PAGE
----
The federal government released May 6 the Third National Climate Assessment, a comprehensive examination of peer-reviewed science on climate change impacts in the United States. The assessment echoes the findings of the most recent reports from the United Nations International Panel on Climate Change, stating with high certainty that emissions from human activities are causing global climate change, and concludes that climate change is negatively impacting Americans already. Thirteen federal agencies overseeing the completion of the assessment under the Global Change Research Program examined climate change over a long-term timescale, observing past trends, identifying current changes, and projecting future scenarios. More than 240 scientists from across public, private, nonprofit, and academic sectors volunteered their time on the Global Change Research Act of 1990-mandate report.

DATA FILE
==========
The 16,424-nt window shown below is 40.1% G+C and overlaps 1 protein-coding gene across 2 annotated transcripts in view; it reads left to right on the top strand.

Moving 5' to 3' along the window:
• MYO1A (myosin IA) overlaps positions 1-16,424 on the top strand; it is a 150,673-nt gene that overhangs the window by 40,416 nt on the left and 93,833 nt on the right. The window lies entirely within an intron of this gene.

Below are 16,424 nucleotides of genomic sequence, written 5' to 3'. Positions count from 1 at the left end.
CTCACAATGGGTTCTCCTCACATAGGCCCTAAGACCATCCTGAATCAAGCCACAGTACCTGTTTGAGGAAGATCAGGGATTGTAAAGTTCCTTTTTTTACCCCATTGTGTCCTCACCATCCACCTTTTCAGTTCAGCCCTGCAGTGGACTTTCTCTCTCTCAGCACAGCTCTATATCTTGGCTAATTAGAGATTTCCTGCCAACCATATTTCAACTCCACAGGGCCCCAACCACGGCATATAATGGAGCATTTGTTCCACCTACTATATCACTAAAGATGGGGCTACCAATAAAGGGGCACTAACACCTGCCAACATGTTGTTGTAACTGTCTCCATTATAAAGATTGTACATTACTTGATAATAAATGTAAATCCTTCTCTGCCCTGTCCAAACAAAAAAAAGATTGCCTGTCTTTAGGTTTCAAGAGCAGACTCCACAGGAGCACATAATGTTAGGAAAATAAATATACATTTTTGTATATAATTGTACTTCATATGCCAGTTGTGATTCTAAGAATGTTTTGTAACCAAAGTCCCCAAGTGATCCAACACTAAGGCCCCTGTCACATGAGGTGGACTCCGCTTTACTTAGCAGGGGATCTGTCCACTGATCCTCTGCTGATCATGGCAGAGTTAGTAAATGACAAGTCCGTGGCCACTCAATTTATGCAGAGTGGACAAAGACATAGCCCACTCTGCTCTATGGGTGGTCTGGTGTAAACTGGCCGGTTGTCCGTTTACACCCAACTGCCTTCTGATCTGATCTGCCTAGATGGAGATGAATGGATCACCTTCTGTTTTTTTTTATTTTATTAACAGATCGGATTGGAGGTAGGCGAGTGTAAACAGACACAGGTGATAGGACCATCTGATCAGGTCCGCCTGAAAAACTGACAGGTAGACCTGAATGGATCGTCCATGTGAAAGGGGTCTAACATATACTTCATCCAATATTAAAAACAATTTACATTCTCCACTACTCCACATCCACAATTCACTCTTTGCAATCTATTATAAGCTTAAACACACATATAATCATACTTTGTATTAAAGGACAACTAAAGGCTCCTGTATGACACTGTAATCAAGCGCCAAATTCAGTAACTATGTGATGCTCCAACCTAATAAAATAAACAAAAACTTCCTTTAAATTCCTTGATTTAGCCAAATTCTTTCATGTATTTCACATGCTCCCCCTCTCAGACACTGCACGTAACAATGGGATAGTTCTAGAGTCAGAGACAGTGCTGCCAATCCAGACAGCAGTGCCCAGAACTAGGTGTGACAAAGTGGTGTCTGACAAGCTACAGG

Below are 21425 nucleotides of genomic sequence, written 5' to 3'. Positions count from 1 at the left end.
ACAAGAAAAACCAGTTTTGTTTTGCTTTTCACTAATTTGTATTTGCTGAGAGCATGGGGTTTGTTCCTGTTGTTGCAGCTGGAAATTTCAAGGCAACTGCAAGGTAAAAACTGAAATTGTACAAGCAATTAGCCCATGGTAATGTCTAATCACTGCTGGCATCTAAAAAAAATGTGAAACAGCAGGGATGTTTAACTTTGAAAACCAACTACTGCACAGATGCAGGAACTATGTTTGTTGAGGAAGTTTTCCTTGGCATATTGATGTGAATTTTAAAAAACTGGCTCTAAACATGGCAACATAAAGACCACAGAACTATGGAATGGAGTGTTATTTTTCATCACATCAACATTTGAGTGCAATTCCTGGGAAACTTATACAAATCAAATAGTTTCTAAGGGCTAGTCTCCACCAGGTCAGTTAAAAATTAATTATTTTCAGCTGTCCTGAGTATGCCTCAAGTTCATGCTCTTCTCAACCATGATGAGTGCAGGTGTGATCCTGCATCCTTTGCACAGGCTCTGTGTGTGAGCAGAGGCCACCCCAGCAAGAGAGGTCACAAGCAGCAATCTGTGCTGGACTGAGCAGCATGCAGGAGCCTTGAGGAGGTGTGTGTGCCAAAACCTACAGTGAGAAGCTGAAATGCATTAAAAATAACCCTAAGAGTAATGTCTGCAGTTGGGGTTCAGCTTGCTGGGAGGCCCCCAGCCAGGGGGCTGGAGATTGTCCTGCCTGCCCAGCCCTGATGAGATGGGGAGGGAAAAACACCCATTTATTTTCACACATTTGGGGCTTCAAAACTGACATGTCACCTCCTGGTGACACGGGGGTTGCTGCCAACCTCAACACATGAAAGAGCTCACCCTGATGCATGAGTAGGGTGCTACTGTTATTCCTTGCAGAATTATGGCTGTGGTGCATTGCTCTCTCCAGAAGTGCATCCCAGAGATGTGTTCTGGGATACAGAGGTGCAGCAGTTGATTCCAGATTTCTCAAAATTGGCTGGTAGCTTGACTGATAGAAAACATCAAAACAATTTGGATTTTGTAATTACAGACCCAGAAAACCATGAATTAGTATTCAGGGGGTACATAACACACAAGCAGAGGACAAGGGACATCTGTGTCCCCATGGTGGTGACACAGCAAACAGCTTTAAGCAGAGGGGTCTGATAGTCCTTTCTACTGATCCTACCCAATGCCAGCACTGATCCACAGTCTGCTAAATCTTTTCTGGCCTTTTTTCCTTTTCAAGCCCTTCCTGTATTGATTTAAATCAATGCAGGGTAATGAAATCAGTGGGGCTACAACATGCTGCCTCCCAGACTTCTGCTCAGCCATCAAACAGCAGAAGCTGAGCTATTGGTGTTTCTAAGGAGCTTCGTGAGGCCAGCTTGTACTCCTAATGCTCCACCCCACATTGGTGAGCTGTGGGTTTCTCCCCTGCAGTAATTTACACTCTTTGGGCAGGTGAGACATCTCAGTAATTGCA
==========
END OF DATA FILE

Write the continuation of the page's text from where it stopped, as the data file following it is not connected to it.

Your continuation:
Researchers opted not to put a price on domestic climate change impacts because the number would have been difficult to capture accurately, and, ultimately, far too small. The report does include figures for some potential costs posed by climbing temperatures, rising seas, and other changes to specific regions and sectors.
Following the report’s release to Congress by Office of Science and Technology Policy Director John Holdren and National Oceanic and Atmospheric Administration Administrator Kathryn Sullivan, President Obama gave individual interviews with television meteorologists from across the country in an effort to widen the nation’s attention to the assessment.